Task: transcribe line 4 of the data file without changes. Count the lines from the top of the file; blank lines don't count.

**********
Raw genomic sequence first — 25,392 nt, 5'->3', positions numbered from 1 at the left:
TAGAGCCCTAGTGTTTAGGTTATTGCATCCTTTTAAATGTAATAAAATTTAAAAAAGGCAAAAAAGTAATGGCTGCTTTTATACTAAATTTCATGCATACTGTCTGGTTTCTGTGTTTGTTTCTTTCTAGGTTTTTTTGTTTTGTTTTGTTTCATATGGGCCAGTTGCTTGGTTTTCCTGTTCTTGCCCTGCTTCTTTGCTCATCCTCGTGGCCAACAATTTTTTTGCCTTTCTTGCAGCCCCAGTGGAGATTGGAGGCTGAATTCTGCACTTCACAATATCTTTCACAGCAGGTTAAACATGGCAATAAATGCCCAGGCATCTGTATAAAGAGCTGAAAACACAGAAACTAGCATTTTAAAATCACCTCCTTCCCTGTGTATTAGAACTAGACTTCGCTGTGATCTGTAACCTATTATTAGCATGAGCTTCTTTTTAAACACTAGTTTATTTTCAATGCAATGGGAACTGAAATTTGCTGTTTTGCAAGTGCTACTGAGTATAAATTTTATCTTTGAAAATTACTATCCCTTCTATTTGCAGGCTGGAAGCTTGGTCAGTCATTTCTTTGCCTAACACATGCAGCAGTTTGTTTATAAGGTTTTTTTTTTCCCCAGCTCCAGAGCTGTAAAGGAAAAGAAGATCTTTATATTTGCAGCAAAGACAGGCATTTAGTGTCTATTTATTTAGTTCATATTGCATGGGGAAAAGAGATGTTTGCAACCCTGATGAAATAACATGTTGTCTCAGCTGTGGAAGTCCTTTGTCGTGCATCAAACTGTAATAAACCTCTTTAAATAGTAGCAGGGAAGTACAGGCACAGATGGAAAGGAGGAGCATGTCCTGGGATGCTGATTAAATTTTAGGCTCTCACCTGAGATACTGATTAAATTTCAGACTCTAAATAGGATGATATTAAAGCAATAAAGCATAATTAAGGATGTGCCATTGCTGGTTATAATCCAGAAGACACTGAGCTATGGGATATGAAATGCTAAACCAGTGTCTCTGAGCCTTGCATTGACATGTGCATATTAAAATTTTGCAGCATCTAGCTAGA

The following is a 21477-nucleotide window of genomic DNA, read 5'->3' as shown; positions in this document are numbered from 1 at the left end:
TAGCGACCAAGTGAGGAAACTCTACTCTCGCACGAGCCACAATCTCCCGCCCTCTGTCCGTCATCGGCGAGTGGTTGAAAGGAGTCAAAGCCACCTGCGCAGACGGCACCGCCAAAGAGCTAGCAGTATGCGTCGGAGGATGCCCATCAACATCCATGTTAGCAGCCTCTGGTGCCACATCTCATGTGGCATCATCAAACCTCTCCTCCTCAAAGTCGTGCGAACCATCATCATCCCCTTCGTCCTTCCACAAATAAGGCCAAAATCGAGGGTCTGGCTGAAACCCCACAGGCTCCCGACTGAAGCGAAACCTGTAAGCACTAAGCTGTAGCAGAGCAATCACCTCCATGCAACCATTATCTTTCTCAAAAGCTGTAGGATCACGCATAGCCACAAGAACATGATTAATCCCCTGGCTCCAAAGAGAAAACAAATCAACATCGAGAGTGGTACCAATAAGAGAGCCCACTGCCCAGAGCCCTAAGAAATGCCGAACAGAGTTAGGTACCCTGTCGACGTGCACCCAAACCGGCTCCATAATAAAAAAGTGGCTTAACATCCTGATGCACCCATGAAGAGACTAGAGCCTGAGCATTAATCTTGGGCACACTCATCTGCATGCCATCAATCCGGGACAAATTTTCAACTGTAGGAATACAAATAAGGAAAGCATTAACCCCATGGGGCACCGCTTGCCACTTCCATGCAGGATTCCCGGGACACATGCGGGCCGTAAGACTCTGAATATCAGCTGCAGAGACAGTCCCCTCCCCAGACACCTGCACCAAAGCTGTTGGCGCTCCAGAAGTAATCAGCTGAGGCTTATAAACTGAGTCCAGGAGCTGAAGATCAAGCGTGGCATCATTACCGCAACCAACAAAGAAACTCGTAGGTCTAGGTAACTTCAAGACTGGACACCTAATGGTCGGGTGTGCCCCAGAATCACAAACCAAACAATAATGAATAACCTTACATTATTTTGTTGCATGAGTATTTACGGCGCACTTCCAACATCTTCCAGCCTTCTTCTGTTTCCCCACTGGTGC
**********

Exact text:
TAGCGACCAAGTGAGGAAACTCTACTCTCGCACGAGCCACAATCTCCCGCCCTCTGTCCGTCATCGGCGAGTGGTTGAAAGGAGTCAAAGCCACCTGCGCAGACGGCACCGCCAAAGAGCTAGCAGTATGCGTCGGAGGATGCCCATCAACATCCATGTTAGCAGCCTCTGGTGCCACATCTCATGTGGCATCATCAAACCTCTCCTCCTCAAAGTCGTGCGAACCATCATCATCCCCTTCGTCCTTCCACAAATAAGGCCAAAATCGAGGGTCTGGCTGAAACCCCACAGGCTCCCGACTGAAGCGAAACCTGTAAGCACTAAGCTGTAGCAGAGCAATCACCTCCATGCAACCATTATCTTTCTCAAAAGCTGTAGGATCACGCATAGCCACAAGAACATGATTAATCCCCTGGCTCCAAAGAGAAAACAAATCAACATCGAGAGTGGTACCAATAAGAGAGCCCACTGCCCAGAGCCCTAAGAAATGCCGAACAGAGTTAGGTACCCTGTCGACGTGCACCCAAACCGGCTCCATAATAAAAAAGTGGCTTAACATCCTGATGCACCCATGAAGAGACTAGAGCCTGAGCATTAATCTTGGGCACACTCATCTGCATGCCATCAATCCGGGACAAATTTTCAACTGTAGGAATACAAATAAGGAAAGCATTAACCCCATGGGGCACCGCTTGCCACTTCCATGCAGGATTCCCGGGACACATGCGGGCCGTAAGACTCTGAATATCAGCTGCAGAGACAGTCCCCTCCCCAGACACCTGCACCAAAGCTGTTGGCGCTCCAGAAGTAATCAGCTGAGGCTTATAAACTGAGTCCAGGAGCTGAAGATCAAGCGTGGCATCATTACCGCAACCAACAAAGAAACTCGTAGGTCTAGGTAACTTCAAGACTGGACACCTAATGGTCGGGTGTGCCCCAGAATCACAAACCAAACAATAATGAATAACCTTACATTATTTTGTTGCATGAGTATTTACGGCGCACTTCCAACATCTTCCAGCCTTCTTCTGTTTCCCCACTGGTGC